Lindsey Lee (author), Radford University, Alex Atwood (editor), Radford University, Karen Powers (editor), Radford University, Joshua Turner (editor), Radford University, Tanya Dewey (editor), University of Michigan-Ann Arbor.


Atlantic Ocean

the body of water between Africa, Europe, the southern ocean (above 60 degrees south latitude), and the western hemisphere. It is the second largest ocean in the world after the Pacific Ocean.

World Map


living in the southern part of the New World. In other words, Central and South America.

World Map


uses sound to communicate

bilateral symmetry

having body symmetry such that the animal can be divided in one plane into two mirror-image halves. Animals with bilateral symmetry have dorsal and ventral sides, as well as anterior and posterior ends. Synapomorphy of the Bilateria.


an animal that mainly eats meat


the nearshore aquatic habitats near a coast, or shoreline.


having markings, coloration, shapes, or other features that cause an animal to be camouflaged in its natural environment; being difficult to see or otherwise detect.


animals which must use heat acquired from the environment and behavioral adaptations to regulate body temperature

female parental care

parental care is carried out by females


union of egg and spermatozoan


A substance that provides both nutrients and energy to a living thing.

indeterminate growth

Animals with indeterminate growth continue to grow throughout their lives.

internal fertilization

fertilization takes place within the female's body


eats mollusks, members of Phylum Mollusca


Having one mate at a time.


having the capacity to move from one place to another.

native range

the area in which the animal is naturally found, the region in which it is endemic.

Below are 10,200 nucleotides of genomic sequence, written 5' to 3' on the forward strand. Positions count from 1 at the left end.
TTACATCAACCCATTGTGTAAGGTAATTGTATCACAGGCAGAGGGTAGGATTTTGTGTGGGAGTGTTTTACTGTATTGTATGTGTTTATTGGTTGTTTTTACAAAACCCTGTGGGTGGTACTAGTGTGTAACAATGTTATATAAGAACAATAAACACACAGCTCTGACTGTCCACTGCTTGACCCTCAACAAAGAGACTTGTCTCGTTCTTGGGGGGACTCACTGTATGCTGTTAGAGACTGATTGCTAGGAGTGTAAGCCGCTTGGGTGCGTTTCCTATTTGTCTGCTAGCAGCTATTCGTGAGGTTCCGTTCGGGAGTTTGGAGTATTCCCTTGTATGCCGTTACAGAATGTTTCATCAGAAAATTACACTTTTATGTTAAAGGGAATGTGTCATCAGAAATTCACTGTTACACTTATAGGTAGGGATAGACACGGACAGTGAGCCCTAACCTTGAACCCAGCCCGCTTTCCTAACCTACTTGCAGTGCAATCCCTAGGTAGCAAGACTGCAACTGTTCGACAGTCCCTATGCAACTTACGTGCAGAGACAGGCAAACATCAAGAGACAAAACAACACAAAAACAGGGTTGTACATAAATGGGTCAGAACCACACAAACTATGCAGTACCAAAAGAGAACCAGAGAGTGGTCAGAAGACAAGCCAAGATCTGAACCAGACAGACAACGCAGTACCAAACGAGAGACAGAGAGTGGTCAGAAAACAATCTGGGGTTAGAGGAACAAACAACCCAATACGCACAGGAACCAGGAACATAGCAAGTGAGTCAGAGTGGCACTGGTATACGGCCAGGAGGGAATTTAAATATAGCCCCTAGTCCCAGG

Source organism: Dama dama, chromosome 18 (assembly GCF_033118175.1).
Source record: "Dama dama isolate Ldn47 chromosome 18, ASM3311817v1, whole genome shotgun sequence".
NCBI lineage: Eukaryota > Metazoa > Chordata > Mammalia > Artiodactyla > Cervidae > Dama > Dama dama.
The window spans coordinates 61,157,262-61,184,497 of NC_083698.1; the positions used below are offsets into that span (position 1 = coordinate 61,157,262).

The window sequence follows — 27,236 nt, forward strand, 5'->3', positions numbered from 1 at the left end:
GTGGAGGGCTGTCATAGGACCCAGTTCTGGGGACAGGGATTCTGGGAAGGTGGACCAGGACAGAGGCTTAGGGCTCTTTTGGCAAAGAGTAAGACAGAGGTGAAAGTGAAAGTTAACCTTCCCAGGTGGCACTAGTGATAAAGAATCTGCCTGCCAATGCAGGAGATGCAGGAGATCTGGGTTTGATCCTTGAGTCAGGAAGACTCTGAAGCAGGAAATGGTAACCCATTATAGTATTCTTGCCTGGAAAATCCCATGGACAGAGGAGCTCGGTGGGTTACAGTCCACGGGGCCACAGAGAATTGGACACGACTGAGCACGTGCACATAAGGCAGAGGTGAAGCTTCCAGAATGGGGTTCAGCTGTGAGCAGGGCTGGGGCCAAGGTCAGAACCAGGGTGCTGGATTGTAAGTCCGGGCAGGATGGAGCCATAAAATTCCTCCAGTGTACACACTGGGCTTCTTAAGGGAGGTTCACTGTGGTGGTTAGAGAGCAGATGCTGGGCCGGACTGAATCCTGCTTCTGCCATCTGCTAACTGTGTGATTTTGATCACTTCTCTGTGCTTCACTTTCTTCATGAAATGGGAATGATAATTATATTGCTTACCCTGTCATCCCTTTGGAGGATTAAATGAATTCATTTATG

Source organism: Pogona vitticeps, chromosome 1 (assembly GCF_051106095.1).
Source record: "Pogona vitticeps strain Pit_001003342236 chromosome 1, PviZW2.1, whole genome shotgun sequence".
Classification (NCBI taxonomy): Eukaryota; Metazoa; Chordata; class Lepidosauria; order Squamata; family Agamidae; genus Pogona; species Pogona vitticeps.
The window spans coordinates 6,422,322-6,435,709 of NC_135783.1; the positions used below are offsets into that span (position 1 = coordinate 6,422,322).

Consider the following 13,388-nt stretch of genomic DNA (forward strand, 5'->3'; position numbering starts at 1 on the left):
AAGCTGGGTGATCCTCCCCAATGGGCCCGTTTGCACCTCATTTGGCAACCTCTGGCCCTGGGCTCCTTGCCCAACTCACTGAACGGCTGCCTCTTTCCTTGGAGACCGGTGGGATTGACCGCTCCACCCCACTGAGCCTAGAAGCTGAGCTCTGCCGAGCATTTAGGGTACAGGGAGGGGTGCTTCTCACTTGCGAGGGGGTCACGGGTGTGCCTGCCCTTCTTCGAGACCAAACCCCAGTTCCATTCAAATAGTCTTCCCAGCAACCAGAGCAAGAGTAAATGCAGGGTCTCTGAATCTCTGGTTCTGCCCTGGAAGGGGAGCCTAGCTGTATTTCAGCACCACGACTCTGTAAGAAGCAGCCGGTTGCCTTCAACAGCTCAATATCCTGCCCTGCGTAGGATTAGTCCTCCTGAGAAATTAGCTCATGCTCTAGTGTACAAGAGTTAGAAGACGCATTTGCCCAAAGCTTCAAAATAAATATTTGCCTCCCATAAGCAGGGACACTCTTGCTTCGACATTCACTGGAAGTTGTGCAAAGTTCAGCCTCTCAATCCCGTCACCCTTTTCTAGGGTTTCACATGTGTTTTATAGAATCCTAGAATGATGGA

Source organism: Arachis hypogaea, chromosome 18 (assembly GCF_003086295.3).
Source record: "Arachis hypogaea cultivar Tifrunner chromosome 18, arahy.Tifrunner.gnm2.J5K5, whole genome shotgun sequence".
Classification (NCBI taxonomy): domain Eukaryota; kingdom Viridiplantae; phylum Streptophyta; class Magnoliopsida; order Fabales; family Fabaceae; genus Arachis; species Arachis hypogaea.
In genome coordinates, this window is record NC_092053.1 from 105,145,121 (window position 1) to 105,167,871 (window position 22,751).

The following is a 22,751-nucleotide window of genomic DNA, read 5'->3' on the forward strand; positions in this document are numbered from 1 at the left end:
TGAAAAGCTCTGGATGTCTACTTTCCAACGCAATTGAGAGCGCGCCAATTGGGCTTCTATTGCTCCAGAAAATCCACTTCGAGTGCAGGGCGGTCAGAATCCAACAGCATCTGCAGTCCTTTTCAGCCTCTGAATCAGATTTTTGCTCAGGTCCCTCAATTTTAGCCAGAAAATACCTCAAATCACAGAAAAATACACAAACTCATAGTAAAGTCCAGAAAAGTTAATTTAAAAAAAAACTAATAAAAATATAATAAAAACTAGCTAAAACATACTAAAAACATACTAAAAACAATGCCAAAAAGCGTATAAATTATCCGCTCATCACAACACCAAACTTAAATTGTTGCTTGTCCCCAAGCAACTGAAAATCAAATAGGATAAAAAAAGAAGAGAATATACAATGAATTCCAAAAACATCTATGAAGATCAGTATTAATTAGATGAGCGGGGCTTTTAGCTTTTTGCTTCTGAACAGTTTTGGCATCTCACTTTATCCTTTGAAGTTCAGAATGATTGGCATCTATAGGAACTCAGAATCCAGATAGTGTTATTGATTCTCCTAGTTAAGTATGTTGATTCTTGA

active during the night


reproduction in which eggs are released by the female; development of offspring occurs outside the mother's body.

pet trade

the business of buying and selling animals for people to keep in their homes as pets.


an animal that mainly eats fish


structure produced by the calcium carbonate skeletons of coral polyps (Class Anthozoa). Coral reefs are found in warm, shallow oceans with low nutrient availability. They form the basis for rich communities of other invertebrates, plants, fish, and protists. The polyps live only on the reef surface. Because they depend on symbiotic photosynthetic algae, zooxanthellae, they cannot live where light does not penetrate.

saltwater or marine

mainly lives in oceans, seas, or other bodies of salt water.


remains in the same area


offspring are all produced in a single group (litter, clutch, etc.), after which the parent usually dies. Semelparous organisms often only live through a single season/year (or other periodic change in conditions) but may live for many seasons. In both cases reproduction occurs as a single investment of energy in offspring, with no future chance for investment in reproduction.


reproduction that includes combining the genetic contribution of two individuals, a male and a female


lives alone


mature spermatozoa are stored by females following copulation. Male sperm storage also occurs, as sperm are retained in the male epididymes (in mammals) for a period that can, in some cases, extend over several weeks or more, but here we use the term to refer only to sperm storage by females.


uses touch to communicate


defends an area within the home range, occupied by a single animals or group of animals of the same species and held through overt defense, display, or advertisement


the region of the earth that surrounds the equator, from 23.5 degrees north to 23.5 degrees south.


uses sight to communicate